A team of grad-students and young archeologists work eagerly to uncover and restore the ancient medieval ruins of Castelgard. Once the site for a major battle in the Hundred Years War fought between England and France in the 14th and 15th centuries, the southern French farmland holds many deeper mysteries. One involves their professor's eyeglasses and signature, which they find scrawled on a 600-year-old scroll in the monastery. Carbon dating says it isn't a fake. And the message says HELP ME.
Four students jet off to their sponsor's Arizona-based headquarters to demand answers, as the professor was last known to have stopped in there. But suddenly they find that their seemingly benign patron knows exactly when the professor is.
Part-sci-fi, part historical adventure, Timeline explores future quantum mechanics and past cultures with the pace of a modern behind-enemy-lines, rescue-mission thriller.
I loved it, again. [JG]
WHY I LOVE IT
What I found myself enjoying fifteen years later was the grim, disenchanted medieval world that Crichton depicts: plague, ruthless warlords, deviant seductresses, powerless and victimized common folk, civil war — thematically, the novel works for me best at these moments in which the grad students, Marek especially, encounter the disconnect between his modern assumptions and the world of Castelgard. Chivalry, Crichton contends, was dead back then, too.
Oh, and I actually enjoyed the movie adaptation a lot!
3. "The fourteenth century was a vanished world, and a dangerous one. It was a religious world; most people went to church at least once a day. But it was an incredibly violent world, where invading armies killed everyone, where women and children were routinely hacked to death, where pregnant women were eviscerated for sport. It was a world that gave lip service to the ideals of chivalry while indiscriminately pillaging and murdering, where women were imagined to be powerful and delicate, yet they ruled fortunes, commanded castles, took lovers at will, and plotted assassinations and rebellions. It was a world of death, of sweeping plagues, of disease, of constant warfare."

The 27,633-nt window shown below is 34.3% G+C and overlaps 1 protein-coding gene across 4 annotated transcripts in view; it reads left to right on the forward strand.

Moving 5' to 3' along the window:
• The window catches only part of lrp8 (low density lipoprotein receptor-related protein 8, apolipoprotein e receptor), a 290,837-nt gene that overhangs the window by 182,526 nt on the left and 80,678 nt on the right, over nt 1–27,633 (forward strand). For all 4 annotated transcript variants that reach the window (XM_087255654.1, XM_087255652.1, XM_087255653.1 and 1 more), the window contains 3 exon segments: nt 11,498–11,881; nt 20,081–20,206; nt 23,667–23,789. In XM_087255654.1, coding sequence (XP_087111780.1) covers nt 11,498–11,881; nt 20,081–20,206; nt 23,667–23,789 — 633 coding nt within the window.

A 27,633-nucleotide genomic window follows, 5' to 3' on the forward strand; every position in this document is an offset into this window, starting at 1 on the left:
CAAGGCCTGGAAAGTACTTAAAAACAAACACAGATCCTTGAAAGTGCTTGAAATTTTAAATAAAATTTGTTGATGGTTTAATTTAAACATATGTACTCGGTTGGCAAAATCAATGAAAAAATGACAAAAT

2. "He recognized it at once: the town and the fortress of Castelgard. And it was no longer a ruin. Its walls were complete. He was here."
1. "As he watched the [knight's] aggressiveness and speed, Marek realized that left to his own devices, this was exactly the way he himself would choose to fight—quickly, with the condition and reserves of stamina to wear down an opponent. He had only imagine a slower fighting style from an unconscious assumption that men in the past were weaker or slower or less imaginative than he was, as a modern man. Market knew this assumption of superiority was a difficulty found by every historian. He just hadn't thought he was guilty of it."
Michael Crichton (1942-2008) remains the only writer to have a number one book, movie, and TV show in the same year. His novels include Jurassic Park, The Lost World, Next, and Sphere among others. Collectively his works have sold over 200 million copies worldwide, been translated into thirty-eight languages, and provided the basis for fifteen films. He was also the director of Westworld, The Great Train Robbery, and Looker.